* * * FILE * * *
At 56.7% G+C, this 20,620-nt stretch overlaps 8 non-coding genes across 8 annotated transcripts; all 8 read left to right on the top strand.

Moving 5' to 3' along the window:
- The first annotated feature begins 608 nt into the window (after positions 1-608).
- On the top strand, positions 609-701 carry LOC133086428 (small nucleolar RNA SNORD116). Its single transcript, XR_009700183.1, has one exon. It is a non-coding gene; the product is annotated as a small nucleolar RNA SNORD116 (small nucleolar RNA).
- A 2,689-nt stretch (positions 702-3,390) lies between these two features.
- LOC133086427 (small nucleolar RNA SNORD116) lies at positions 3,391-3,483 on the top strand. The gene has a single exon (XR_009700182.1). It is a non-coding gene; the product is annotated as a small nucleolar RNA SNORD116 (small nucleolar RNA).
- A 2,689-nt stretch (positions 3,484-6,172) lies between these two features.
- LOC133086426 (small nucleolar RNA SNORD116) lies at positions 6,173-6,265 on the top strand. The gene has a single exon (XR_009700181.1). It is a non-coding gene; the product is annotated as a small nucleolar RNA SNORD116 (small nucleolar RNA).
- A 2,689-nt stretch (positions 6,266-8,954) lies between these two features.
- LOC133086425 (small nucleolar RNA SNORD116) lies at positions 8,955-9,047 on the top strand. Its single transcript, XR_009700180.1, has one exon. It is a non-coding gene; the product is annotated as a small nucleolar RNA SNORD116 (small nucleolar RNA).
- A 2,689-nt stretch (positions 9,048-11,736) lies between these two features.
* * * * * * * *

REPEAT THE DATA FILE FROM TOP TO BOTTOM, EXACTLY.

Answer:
At 56.7% G+C, this 20,620-nt stretch overlaps 8 non-coding genes across 8 annotated transcripts; all 8 read left to right on the top strand.

Moving 5' to 3' along the window:
- The first annotated feature begins 608 nt into the window (after positions 1-608).
- On the top strand, positions 609-701 carry LOC133086428 (small nucleolar RNA SNORD116). Its single transcript, XR_009700183.1, has one exon. It is a non-coding gene; the product is annotated as a small nucleolar RNA SNORD116 (small nucleolar RNA).
- A 2,689-nt stretch (positions 702-3,390) lies between these two features.
- LOC133086427 (small nucleolar RNA SNORD116) lies at positions 3,391-3,483 on the top strand. The gene has a single exon (XR_009700182.1). It is a non-coding gene; the product is annotated as a small nucleolar RNA SNORD116 (small nucleolar RNA).
- A 2,689-nt stretch (positions 3,484-6,172) lies between these two features.
- LOC133086426 (small nucleolar RNA SNORD116) lies at positions 6,173-6,265 on the top strand. The gene has a single exon (XR_009700181.1). It is a non-coding gene; the product is annotated as a small nucleolar RNA SNORD116 (small nucleolar RNA).
- A 2,689-nt stretch (positions 6,266-8,954) lies between these two features.
- LOC133086425 (small nucleolar RNA SNORD116) lies at positions 8,955-9,047 on the top strand. Its single transcript, XR_009700180.1, has one exon. It is a non-coding gene; the product is annotated as a small nucleolar RNA SNORD116 (small nucleolar RNA).
- A 2,689-nt stretch (positions 9,048-11,736) lies between these two features.